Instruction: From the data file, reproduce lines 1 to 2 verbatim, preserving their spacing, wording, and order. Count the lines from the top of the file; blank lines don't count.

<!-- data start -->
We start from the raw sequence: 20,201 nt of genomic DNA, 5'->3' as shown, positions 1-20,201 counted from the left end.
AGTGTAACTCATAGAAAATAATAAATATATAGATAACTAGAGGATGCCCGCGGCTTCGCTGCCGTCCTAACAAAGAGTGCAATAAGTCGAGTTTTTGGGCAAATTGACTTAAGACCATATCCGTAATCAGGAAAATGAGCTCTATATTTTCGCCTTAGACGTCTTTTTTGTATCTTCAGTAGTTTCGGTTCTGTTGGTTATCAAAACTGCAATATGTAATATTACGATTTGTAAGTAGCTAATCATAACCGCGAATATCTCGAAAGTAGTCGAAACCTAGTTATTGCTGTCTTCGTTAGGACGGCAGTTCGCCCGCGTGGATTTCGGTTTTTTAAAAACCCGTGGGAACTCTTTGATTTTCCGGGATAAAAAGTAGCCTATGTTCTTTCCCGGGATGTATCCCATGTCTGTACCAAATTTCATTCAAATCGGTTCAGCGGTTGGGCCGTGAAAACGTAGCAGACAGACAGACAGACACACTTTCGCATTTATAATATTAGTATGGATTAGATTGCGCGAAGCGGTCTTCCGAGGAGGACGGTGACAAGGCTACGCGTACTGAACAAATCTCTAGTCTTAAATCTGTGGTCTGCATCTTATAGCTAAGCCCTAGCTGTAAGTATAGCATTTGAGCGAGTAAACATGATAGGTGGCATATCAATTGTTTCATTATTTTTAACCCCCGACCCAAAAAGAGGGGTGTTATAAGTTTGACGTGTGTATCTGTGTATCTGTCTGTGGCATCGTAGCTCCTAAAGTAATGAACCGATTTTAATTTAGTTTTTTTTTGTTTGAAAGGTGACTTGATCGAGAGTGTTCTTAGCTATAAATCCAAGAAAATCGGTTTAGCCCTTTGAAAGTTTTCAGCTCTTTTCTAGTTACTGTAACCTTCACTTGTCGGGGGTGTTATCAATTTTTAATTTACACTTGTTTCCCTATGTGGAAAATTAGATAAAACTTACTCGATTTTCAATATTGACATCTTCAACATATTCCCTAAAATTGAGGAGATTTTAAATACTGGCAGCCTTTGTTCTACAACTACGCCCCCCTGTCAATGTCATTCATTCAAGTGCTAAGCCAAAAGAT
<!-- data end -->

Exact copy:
We start from the raw sequence: 20,201 nt of genomic DNA, 5'->3' as shown, positions 1-20,201 counted from the left end.
AGTGTAACTCATAGAAAATAATAAATATATAGATAACTAGAGGATGCCCGCGGCTTCGCTGCCGTCCTAACAAAGAGTGCAATAAGTCGAGTTTTTGGGCAAATTGACTTAAGACCATATCCGTAATCAGGAAAATGAGCTCTATATTTTCGCCTTAGACGTCTTTTTTGTATCTTCAGTAGTTTCGGTTCTGTTGGTTATCAAAACTGCAATATGTAATATTACGATTTGTAAGTAGCTAATCATAACCGCGAATATCTCGAAAGTAGTCGAAACCTAGTTATTGCTGTCTTCGTTAGGACGGCAGTTCGCCCGCGTGGATTTCGGTTTTTTAAAAACCCGTGGGAACTCTTTGATTTTCCGGGATAAAAAGTAGCCTATGTTCTTTCCCGGGATGTATCCCATGTCTGTACCAAATTTCATTCAAATCGGTTCAGCGGTTGGGCCGTGAAAACGTAGCAGACAGACAGACAGACACACTTTCGCATTTATAATATTAGTATGGATTAGATTGCGCGAAGCGGTCTTCCGAGGAGGACGGTGACAAGGCTACGCGTACTGAACAAATCTCTAGTCTTAAATCTGTGGTCTGCATCTTATAGCTAAGCCCTAGCTGTAAGTATAGCATTTGAGCGAGTAAACATGATAGGTGGCATATCAATTGTTTCATTATTTTTAACCCCCGACCCAAAAAGAGGGGTGTTATAAGTTTGACGTGTGTATCTGTGTATCTGTCTGTGGCATCGTAGCTCCTAAAGTAATGAACCGATTTTAATTTAGTTTTTTTTTGTTTGAAAGGTGACTTGATCGAGAGTGTTCTTAGCTATAAATCCAAGAAAATCGGTTTAGCCCTTTGAAAGTTTTCAGCTCTTTTCTAGTTACTGTAACCTTCACTTGTCGGGGGTGTTATCAATTTTTAATTTACACTTGTTTCCCTATGTGGAAAATTAGATAAAACTTACTCGATTTTCAATATTGACATCTTCAACATATTCCCTAAAATTGAGGAGATTTTAAATACTGGCAGCCTTTGTTCTACAACTACGCCCCCCTGTCAATGTCATTCATTCAAGTGCTAAGCCAAAAGAT